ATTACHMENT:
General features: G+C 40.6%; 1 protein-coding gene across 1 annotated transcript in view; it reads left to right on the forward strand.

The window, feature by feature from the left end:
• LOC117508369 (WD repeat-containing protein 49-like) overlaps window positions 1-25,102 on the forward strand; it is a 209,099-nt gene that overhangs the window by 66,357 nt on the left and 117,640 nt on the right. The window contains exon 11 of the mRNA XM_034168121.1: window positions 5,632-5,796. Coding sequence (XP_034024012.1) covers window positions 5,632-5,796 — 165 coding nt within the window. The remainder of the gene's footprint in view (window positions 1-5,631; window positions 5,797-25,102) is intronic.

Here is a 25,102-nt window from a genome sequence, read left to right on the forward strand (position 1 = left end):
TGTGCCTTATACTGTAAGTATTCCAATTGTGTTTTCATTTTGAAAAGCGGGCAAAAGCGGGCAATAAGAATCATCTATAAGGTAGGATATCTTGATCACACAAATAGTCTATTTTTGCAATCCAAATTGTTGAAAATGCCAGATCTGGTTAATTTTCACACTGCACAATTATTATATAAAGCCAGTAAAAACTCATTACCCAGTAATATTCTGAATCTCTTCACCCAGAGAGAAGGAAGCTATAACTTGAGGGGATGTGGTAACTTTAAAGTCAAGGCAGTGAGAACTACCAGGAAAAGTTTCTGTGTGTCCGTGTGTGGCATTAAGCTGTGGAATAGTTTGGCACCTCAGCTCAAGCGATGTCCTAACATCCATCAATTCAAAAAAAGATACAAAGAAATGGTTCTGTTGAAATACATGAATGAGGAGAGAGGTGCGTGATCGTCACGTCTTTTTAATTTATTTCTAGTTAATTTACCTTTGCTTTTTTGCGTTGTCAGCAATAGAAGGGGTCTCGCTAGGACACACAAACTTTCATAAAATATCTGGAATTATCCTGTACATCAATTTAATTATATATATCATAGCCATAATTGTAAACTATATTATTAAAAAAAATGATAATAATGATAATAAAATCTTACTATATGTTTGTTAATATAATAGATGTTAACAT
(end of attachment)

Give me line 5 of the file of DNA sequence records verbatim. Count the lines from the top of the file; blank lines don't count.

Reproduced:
TGTGCCTTATACTGTAAGTATTCCAATTGTGTTTTCATTTTGAAAAGCGGGCAAAAGCGGGCAATAAGAATCATCTATAAGGTAGGATATCTTGATCACACAAATAGTCTATTTTTGCAATCCAAATTGTTGAAAATGCCAGATCTGGTTAATTTTCACACTGCACAATTATTATATAAAGCCAGTAAAAACTCATTACCCAGTAATATTCTGAATCTCTTCACCCAGAGAGAAGGAAGCTATAACTTGAGGGGATGTGGTAACTTTAAAGTCAAGGCAGTGAGAACTACCAGGAAAAGTTTCTGTGTGTCCGTGTGTGGCATTAAGCTGTGGAATAGTTTGGCACCTCAGCTCAAGCGATGTCCTAACATCCATCAATTCAAAAAAAGATACAAAGAAATGGTTCTGTTGAAATACATGAATGAGGAGAGAGGTGCGTGATCGTCACGTCTTTTTAATTTATTTCTAGTTAATTTACCTTTGCTTTTTTGCGTTGTCAGCAATAGAAGGGGTCTCGCTAGGACACACAAACTTTCATAAAATATCTGGAATTATCCTGTACATCAATTTAATTATATATATCATAGCCATAATTGTAAACTATATTATTAAAAAAAATGATAATAATGATAATAAAATCTTACTATATGTTTGTTAATATAATAGATGTTAACAT